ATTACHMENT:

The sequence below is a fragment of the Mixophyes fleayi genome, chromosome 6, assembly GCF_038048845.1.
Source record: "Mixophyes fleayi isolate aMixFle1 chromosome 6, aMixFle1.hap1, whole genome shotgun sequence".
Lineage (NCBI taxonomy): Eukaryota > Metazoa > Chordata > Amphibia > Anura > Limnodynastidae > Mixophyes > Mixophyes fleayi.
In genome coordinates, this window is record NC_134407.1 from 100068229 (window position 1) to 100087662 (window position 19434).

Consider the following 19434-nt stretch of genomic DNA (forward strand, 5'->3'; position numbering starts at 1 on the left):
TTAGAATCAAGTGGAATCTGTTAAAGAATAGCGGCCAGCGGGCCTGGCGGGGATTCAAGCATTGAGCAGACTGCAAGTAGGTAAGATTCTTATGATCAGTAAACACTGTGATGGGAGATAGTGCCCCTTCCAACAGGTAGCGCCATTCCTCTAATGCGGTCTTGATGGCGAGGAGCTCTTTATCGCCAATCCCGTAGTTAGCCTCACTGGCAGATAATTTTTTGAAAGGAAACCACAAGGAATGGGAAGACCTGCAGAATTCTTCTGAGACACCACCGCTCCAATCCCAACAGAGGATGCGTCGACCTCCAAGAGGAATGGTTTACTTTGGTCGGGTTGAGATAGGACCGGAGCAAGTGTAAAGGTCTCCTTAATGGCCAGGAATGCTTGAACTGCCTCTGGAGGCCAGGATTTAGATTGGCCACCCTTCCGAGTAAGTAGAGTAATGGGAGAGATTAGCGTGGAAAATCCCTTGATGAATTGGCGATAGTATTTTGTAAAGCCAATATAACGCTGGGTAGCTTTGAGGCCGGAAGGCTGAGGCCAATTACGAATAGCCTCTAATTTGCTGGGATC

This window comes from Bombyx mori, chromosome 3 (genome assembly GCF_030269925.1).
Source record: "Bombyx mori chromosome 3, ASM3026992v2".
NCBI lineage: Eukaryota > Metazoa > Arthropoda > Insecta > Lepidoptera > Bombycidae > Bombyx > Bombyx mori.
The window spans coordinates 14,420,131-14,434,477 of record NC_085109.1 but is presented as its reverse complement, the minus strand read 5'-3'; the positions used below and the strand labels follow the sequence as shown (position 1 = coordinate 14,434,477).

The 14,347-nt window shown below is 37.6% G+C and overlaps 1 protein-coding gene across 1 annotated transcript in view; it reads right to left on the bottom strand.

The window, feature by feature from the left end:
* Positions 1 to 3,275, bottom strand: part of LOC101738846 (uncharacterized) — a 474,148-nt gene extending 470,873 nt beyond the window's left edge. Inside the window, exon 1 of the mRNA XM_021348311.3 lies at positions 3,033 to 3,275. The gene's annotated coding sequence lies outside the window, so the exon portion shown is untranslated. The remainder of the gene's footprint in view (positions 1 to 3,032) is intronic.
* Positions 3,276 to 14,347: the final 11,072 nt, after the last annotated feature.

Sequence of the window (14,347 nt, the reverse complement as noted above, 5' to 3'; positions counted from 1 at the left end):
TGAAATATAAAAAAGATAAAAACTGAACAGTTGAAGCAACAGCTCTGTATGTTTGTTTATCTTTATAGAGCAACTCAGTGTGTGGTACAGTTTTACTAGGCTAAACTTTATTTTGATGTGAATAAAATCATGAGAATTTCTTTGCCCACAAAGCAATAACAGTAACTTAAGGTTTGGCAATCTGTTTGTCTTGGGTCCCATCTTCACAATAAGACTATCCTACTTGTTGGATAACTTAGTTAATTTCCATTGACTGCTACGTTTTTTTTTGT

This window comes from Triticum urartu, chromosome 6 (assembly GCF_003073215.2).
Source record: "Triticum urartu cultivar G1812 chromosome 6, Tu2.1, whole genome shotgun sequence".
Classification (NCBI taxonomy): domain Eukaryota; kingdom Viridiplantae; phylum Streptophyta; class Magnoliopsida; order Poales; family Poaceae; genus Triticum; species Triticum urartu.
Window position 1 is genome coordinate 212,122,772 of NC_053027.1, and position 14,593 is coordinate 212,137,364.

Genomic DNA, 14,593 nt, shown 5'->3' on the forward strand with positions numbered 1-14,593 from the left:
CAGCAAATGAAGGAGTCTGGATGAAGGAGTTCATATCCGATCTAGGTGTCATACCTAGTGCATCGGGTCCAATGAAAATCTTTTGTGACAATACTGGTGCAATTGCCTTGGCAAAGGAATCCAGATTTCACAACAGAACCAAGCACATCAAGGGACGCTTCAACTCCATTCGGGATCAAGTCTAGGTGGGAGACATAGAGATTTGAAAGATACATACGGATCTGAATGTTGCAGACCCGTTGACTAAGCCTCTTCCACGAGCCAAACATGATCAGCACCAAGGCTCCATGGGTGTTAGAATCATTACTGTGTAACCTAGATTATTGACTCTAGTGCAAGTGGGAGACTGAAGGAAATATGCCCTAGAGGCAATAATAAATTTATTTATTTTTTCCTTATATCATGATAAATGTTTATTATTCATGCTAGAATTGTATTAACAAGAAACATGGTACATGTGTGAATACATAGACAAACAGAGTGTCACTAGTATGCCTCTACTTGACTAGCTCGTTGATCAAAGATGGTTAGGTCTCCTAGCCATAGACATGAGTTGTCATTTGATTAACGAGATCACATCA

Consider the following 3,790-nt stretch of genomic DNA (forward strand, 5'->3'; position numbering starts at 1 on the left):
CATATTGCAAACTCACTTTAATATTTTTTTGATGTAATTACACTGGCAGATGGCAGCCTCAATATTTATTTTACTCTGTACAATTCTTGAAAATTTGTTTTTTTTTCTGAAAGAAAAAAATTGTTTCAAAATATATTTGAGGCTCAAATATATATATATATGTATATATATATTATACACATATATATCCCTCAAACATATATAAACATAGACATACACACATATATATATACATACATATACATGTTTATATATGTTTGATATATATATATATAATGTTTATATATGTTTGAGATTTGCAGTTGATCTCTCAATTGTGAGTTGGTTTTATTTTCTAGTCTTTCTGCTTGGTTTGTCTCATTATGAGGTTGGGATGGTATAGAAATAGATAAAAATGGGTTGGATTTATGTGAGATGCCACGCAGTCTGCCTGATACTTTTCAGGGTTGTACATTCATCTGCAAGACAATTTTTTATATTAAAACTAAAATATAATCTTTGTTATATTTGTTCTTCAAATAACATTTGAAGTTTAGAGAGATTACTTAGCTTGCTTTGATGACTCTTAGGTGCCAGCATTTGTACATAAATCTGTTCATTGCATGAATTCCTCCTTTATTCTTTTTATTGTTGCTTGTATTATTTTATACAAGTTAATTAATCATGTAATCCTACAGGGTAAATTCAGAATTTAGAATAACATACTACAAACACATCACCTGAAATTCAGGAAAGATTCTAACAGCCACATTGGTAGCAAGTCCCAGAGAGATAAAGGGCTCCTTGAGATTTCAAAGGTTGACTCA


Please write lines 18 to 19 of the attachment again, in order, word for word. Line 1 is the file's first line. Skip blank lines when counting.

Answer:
Source record: "Triticum urartu cultivar G1812 chromosome 6, Tu2.1, whole genome shotgun sequence".
Classification (NCBI taxonomy): domain Eukaryota; kingdom Viridiplantae; phylum Streptophyta; class Magnoliopsida; order Poales; family Poaceae; genus Triticum; species Triticum urartu.